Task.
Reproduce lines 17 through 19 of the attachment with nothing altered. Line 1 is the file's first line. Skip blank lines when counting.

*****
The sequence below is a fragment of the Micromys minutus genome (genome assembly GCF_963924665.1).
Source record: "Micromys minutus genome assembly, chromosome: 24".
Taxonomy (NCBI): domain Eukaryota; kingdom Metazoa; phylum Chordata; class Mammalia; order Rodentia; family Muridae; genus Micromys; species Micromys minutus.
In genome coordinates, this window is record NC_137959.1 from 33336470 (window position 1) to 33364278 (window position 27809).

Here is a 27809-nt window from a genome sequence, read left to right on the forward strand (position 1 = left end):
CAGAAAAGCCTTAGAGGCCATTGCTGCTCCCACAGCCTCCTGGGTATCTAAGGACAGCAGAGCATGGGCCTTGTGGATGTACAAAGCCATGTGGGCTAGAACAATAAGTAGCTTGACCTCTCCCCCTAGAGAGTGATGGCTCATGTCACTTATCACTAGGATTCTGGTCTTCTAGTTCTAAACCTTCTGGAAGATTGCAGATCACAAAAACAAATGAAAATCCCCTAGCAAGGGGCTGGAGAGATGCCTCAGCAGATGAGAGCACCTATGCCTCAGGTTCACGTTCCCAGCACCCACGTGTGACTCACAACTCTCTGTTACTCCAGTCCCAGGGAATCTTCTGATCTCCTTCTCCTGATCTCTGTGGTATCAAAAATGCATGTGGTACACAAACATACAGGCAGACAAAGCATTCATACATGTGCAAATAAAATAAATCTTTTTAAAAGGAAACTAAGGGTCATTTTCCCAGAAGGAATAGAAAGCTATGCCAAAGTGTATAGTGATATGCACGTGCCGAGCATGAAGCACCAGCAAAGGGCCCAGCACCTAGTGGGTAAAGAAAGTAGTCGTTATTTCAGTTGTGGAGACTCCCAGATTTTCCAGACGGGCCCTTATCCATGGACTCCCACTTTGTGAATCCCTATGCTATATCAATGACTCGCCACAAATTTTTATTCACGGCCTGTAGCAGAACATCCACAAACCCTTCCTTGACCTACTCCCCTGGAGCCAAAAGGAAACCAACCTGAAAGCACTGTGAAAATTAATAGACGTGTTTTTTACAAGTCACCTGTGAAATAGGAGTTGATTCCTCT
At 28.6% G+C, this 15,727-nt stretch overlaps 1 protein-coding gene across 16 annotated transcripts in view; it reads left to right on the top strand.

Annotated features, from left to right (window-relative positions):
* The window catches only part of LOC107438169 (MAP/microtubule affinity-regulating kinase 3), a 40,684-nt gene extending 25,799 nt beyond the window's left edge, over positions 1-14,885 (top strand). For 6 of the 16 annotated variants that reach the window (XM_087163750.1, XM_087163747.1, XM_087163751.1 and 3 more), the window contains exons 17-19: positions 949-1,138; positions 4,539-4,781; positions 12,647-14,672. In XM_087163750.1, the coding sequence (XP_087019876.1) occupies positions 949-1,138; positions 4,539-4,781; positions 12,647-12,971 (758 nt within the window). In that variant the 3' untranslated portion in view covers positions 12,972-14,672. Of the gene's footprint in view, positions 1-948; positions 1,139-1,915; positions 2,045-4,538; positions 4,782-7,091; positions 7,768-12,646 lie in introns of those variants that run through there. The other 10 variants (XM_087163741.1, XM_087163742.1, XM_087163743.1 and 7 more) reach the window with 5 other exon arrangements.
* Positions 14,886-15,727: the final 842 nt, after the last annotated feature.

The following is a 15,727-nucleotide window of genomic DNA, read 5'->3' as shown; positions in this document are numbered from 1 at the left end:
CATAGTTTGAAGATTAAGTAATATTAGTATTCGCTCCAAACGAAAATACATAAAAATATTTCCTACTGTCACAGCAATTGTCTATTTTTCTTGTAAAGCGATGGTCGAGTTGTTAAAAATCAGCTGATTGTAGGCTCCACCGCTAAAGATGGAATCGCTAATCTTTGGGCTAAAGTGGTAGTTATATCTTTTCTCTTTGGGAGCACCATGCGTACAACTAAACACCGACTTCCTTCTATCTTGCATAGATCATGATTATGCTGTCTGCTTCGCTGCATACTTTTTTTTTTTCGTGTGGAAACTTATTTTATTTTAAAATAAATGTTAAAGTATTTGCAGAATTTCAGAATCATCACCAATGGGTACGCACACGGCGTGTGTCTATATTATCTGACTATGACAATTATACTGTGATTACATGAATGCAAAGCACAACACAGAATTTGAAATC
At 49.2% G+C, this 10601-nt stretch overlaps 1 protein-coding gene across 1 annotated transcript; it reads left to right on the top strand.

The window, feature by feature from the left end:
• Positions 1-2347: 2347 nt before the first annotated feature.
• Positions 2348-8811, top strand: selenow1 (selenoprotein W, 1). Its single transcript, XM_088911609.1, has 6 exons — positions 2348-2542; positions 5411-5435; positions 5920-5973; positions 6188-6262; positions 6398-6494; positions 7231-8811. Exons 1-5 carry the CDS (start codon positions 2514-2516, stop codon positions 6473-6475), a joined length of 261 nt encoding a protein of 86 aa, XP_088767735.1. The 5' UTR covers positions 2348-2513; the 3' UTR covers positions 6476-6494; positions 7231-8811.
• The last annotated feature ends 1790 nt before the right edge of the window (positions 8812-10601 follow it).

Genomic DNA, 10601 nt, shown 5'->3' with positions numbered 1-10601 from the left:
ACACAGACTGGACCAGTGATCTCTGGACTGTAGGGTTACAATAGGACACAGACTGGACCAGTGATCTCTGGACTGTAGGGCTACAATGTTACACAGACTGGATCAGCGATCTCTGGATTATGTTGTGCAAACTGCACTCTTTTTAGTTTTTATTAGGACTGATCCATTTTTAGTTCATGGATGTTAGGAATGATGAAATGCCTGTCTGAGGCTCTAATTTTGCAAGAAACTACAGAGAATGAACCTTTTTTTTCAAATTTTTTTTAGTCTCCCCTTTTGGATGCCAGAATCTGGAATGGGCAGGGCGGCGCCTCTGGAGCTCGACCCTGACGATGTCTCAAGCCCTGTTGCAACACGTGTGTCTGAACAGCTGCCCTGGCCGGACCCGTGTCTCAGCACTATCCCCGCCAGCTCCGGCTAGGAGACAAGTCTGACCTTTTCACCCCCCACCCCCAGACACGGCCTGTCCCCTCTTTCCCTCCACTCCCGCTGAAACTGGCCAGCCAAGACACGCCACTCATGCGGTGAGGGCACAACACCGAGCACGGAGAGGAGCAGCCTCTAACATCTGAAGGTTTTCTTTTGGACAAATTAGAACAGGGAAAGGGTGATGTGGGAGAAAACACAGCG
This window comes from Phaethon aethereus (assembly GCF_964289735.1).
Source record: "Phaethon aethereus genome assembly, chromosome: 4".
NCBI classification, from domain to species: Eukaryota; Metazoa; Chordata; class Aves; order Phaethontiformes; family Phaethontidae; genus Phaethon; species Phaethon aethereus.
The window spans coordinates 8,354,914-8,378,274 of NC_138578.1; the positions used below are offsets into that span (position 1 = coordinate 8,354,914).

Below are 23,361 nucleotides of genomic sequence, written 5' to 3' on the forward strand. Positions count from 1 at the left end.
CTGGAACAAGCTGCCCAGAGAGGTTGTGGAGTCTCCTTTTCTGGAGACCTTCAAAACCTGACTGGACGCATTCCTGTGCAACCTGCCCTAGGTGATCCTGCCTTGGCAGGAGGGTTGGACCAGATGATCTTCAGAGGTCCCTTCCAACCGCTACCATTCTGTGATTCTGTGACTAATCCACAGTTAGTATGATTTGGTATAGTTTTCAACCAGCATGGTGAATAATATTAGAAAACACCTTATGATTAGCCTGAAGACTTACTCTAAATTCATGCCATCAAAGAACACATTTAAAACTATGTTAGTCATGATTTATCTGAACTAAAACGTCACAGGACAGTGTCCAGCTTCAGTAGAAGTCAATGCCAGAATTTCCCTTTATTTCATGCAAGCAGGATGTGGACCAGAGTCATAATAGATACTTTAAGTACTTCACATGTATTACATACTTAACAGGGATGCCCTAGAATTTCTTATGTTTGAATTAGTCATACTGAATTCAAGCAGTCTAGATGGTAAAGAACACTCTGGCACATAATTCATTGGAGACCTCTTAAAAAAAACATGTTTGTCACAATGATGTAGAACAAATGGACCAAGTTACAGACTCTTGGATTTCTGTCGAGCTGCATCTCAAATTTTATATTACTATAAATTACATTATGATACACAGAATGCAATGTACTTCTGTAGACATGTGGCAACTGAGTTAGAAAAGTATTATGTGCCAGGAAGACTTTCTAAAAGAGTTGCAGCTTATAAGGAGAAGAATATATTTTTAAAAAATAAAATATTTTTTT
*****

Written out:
• The last annotated feature ends 1790 nt before the right edge of the window (positions 8812-10601 follow it).

Genomic DNA, 10601 nt, shown 5'->3' with positions numbered 1-10601 from the left:
ACACAGACTGGACCAGTGATCTCTGGACTGTAGGGTTACAATAGGACACAGACTGGACCAGTGATCTCTGGACTGTAGGGCTACAATGTTACACAGACTGGATCAGCGATCTCTGGATTATGTTGTGCAAACTGCACTCTTTTTAGTTTTTATTAGGACTGATCCATTTTTAGTTCATGGATGTTAGGAATGATGAAATGCCTGTCTGAGGCTCTAATTTTGCAAGAAACTACAGAGAATGAACCTTTTTTTTCAAATTTTTTTTAGTCTCCCCTTTTGGATGCCAGAATCTGGAATGGGCAGGGCGGCGCCTCTGGAGCTCGACCCTGACGATGTCTCAAGCCCTGTTGCAACACGTGTGTCTGAACAGCTGCCCTGGCCGGACCCGTGTCTCAGCACTATCCCCGCCAGCTCCGGCTAGGAGACAAGTCTGACCTTTTCACCCCCCACCCCCAGACACGGCCTGTCCCCTCTTTCCCTCCACTCCCGCTGAAACTGGCCAGCCAAGACACGCCACTCATGCGGTGAGGGCACAACACCGAGCACGGAGAGGAGCAGCCTCTAACATCTGAAGGTTTTCTTTTGGACAAATTAGAACAGGGAAAGGGTGATGTGGGAGAAAACACAGCG